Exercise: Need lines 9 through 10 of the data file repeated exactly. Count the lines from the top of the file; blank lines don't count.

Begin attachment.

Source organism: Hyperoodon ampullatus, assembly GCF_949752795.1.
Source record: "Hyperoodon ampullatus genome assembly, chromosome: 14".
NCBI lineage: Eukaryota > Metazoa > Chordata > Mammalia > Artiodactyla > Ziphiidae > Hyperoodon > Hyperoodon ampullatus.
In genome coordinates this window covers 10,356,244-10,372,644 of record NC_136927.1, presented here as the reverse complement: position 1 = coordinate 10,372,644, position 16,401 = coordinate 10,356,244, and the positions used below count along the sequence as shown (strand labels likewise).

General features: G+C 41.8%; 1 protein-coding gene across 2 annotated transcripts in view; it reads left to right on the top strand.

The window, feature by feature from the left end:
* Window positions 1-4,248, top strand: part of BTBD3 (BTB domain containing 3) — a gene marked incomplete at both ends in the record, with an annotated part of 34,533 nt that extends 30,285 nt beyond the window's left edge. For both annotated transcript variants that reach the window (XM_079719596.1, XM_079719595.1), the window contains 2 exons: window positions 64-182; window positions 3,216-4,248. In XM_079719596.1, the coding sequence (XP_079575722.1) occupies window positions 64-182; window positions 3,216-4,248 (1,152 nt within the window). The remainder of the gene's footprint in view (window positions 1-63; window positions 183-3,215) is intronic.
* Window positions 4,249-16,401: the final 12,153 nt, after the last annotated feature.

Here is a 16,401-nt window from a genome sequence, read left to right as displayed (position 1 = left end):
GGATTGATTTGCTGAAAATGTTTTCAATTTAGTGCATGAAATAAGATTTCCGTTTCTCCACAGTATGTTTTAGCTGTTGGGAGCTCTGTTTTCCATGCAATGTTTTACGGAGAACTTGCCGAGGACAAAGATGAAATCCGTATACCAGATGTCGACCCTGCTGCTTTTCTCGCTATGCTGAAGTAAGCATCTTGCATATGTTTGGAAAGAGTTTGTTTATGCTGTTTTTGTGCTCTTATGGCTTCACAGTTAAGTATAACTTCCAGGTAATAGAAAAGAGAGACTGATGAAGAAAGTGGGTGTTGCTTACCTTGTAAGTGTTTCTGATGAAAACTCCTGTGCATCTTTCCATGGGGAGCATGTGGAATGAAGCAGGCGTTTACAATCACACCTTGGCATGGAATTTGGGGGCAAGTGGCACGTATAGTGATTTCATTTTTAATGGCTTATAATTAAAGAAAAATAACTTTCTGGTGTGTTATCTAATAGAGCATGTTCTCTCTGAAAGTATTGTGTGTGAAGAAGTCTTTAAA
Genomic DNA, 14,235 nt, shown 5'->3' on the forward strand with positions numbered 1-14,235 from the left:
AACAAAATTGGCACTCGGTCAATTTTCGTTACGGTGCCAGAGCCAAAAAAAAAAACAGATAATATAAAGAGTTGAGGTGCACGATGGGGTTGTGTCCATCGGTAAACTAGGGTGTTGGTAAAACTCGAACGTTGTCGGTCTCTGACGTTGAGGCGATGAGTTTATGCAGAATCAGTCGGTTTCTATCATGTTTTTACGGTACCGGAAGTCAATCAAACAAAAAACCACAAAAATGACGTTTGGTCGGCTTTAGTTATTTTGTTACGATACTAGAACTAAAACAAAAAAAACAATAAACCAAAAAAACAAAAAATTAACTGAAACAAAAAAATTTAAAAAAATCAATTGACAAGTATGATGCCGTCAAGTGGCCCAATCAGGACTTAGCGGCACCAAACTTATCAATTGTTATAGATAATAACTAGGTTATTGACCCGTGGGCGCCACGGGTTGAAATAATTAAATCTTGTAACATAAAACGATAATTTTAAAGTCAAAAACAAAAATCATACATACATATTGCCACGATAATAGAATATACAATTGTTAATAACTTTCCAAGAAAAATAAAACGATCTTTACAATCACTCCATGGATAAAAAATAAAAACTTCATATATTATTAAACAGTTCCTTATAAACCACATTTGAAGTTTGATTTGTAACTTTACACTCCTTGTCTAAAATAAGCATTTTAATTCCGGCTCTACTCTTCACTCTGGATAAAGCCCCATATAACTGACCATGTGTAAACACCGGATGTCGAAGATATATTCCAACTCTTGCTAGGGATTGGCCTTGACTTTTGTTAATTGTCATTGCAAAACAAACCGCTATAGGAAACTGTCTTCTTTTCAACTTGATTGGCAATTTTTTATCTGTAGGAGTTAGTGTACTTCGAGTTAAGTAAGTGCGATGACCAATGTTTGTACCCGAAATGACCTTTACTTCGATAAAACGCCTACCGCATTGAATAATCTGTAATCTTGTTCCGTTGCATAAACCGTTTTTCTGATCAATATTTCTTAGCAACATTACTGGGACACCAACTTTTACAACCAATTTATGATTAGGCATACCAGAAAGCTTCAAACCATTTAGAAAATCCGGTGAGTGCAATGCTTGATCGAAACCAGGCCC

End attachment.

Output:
Here is a 16,401-nt window from a genome sequence, read left to right as displayed (position 1 = left end):
GGATTGATTTGCTGAAAATGTTTTCAATTTAGTGCATGAAATAAGATTTCCGTTTCTCCACAGTATGTTTTAGCTGTTGGGAGCTCTGTTTTCCATGCAATGTTTTACGGAGAACTTGCCGAGGACAAAGATGAAATCCGTATACCAGATGTCGACCCTGCTGCTTTTCTCGCTATGCTGAAGTAAGCATCTTGCATATGTTTGGAAAGAGTTTGTTTATGCTGTTTTTGTGCTCTTATGGCTTCACAGTTAAGTATAACTTCCAGGTAATAGAAAAGAGAGACTGATGAAGAAAGTGGGTGTTGCTTACCTTGTAAGTGTTTCTGATGAAAACTCCTGTGCATCTTTCCATGGGGAGCATGTGGAATGAAGCAGGCGTTTACAATCACACCTTGGCATGGAATTTGGGGGCAAGTGGCACGTATAGTGATTTCATTTTTAATGGCTTATAATTAAAGAAAAATAACTTTCTGGTGTGTTATCTAATAGAGCATGTTCTCTCTGAAAGTATTGTGTGTGAAGAAGTCTTTAAA